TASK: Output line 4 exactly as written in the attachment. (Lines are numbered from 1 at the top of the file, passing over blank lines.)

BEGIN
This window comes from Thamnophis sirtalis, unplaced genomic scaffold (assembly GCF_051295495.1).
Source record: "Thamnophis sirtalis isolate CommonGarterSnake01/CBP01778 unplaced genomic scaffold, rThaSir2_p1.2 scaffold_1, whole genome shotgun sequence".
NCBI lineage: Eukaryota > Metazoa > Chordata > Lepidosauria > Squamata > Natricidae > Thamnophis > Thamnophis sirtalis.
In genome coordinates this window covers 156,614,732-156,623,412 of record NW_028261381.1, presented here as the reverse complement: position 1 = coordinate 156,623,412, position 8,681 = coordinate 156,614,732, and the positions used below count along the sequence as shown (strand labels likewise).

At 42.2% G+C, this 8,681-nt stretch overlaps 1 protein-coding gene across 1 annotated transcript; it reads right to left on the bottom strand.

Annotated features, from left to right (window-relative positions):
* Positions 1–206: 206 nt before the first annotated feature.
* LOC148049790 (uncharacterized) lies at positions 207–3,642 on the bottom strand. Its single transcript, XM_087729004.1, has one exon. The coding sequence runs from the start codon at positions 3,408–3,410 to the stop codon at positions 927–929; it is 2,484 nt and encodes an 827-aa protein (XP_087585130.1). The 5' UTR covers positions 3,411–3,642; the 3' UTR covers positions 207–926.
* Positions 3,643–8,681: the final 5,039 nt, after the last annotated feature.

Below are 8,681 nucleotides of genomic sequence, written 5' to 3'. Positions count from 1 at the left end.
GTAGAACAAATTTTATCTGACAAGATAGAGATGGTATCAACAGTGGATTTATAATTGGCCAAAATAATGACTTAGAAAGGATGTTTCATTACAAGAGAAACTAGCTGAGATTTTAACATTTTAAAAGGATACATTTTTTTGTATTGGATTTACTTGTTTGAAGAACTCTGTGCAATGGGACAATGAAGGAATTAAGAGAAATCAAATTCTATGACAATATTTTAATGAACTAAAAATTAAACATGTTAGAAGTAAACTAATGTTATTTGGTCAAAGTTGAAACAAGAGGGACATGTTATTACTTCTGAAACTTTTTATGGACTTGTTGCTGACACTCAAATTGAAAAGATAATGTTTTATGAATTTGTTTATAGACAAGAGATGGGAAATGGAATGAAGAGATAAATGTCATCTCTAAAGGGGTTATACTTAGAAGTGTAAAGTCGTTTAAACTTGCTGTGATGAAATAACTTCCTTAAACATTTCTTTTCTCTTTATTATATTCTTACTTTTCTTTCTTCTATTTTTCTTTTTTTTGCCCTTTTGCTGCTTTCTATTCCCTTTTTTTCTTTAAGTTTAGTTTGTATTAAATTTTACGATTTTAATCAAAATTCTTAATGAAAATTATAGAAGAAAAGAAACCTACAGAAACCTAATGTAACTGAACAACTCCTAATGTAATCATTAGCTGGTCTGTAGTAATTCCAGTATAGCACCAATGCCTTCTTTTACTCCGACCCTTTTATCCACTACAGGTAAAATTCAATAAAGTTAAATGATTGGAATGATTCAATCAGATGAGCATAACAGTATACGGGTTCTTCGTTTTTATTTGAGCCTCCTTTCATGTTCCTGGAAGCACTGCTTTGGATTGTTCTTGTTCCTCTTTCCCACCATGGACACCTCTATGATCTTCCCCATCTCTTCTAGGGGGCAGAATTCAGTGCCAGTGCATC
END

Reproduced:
In genome coordinates this window covers 156,614,732-156,623,412 of record NW_028261381.1, presented here as the reverse complement: position 1 = coordinate 156,623,412, position 8,681 = coordinate 156,614,732, and the positions used below count along the sequence as shown (strand labels likewise).